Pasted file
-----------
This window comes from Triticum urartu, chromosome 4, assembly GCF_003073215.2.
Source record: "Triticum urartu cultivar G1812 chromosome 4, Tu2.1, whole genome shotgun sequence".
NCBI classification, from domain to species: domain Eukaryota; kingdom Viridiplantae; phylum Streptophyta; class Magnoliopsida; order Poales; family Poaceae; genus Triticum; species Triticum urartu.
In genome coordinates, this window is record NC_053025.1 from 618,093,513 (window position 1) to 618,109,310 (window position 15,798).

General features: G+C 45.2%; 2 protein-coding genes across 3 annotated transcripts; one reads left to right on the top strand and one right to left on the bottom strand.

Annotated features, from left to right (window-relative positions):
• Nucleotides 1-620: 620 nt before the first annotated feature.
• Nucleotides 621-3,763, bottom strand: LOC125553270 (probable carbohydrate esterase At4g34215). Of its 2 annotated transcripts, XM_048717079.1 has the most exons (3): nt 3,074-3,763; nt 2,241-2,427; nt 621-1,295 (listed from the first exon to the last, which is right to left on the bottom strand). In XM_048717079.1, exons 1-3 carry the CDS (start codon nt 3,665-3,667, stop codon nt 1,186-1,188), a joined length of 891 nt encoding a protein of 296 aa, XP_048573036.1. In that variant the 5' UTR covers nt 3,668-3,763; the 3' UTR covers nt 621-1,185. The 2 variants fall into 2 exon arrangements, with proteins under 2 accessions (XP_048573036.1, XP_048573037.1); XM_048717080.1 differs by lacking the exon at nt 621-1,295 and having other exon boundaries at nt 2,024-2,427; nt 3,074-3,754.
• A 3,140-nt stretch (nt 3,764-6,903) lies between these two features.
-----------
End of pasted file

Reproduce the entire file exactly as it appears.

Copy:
This window comes from Triticum urartu, chromosome 4, assembly GCF_003073215.2.
Source record: "Triticum urartu cultivar G1812 chromosome 4, Tu2.1, whole genome shotgun sequence".
NCBI classification, from domain to species: domain Eukaryota; kingdom Viridiplantae; phylum Streptophyta; class Magnoliopsida; order Poales; family Poaceae; genus Triticum; species Triticum urartu.
In genome coordinates, this window is record NC_053025.1 from 618,093,513 (window position 1) to 618,109,310 (window position 15,798).

General features: G+C 45.2%; 2 protein-coding genes across 3 annotated transcripts; one reads left to right on the top strand and one right to left on the bottom strand.

Annotated features, from left to right (window-relative positions):
• Nucleotides 1-620: 620 nt before the first annotated feature.
• Nucleotides 621-3,763, bottom strand: LOC125553270 (probable carbohydrate esterase At4g34215). Of its 2 annotated transcripts, XM_048717079.1 has the most exons (3): nt 3,074-3,763; nt 2,241-2,427; nt 621-1,295 (listed from the first exon to the last, which is right to left on the bottom strand). In XM_048717079.1, exons 1-3 carry the CDS (start codon nt 3,665-3,667, stop codon nt 1,186-1,188), a joined length of 891 nt encoding a protein of 296 aa, XP_048573036.1. In that variant the 5' UTR covers nt 3,668-3,763; the 3' UTR covers nt 621-1,185. The 2 variants fall into 2 exon arrangements, with proteins under 2 accessions (XP_048573036.1, XP_048573037.1); XM_048717080.1 differs by lacking the exon at nt 621-1,295 and having other exon boundaries at nt 2,024-2,427; nt 3,074-3,754.
• A 3,140-nt stretch (nt 3,764-6,903) lies between these two features.